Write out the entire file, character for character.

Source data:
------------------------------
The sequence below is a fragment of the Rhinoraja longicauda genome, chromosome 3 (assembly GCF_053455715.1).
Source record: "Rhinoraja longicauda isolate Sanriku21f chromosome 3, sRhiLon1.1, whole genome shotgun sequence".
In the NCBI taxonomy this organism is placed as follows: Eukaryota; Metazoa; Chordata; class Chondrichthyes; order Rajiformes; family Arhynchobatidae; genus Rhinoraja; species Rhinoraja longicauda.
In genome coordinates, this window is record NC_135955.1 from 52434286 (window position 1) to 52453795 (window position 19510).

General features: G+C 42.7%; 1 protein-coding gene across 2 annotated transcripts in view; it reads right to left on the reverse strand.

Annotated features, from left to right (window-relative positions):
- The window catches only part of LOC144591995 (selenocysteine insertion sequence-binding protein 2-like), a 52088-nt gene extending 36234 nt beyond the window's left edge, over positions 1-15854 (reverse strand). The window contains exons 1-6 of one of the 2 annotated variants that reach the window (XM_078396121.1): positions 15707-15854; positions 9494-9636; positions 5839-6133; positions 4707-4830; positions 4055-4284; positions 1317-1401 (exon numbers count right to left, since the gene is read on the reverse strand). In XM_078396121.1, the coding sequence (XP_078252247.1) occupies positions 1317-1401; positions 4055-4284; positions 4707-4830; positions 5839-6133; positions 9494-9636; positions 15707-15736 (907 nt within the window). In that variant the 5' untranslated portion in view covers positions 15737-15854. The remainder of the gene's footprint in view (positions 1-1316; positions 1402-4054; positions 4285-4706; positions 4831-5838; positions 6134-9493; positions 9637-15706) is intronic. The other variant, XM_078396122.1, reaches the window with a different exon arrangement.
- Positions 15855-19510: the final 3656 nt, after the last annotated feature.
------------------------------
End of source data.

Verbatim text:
The sequence below is a fragment of the Rhinoraja longicauda genome, chromosome 3 (assembly GCF_053455715.1).
Source record: "Rhinoraja longicauda isolate Sanriku21f chromosome 3, sRhiLon1.1, whole genome shotgun sequence".
In the NCBI taxonomy this organism is placed as follows: Eukaryota; Metazoa; Chordata; class Chondrichthyes; order Rajiformes; family Arhynchobatidae; genus Rhinoraja; species Rhinoraja longicauda.
In genome coordinates, this window is record NC_135955.1 from 52434286 (window position 1) to 52453795 (window position 19510).

General features: G+C 42.7%; 1 protein-coding gene across 2 annotated transcripts in view; it reads right to left on the reverse strand.

Annotated features, from left to right (window-relative positions):
- The window catches only part of LOC144591995 (selenocysteine insertion sequence-binding protein 2-like), a 52088-nt gene extending 36234 nt beyond the window's left edge, over positions 1-15854 (reverse strand). The window contains exons 1-6 of one of the 2 annotated variants that reach the window (XM_078396121.1): positions 15707-15854; positions 9494-9636; positions 5839-6133; positions 4707-4830; positions 4055-4284; positions 1317-1401 (exon numbers count right to left, since the gene is read on the reverse strand). In XM_078396121.1, the coding sequence (XP_078252247.1) occupies positions 1317-1401; positions 4055-4284; positions 4707-4830; positions 5839-6133; positions 9494-9636; positions 15707-15736 (907 nt within the window). In that variant the 5' untranslated portion in view covers positions 15737-15854. The remainder of the gene's footprint in view (positions 1-1316; positions 1402-4054; positions 4285-4706; positions 4831-5838; positions 6134-9493; positions 9637-15706) is intronic. The other variant, XM_078396122.1, reaches the window with a different exon arrangement.
- Positions 15855-19510: the final 3656 nt, after the last annotated feature.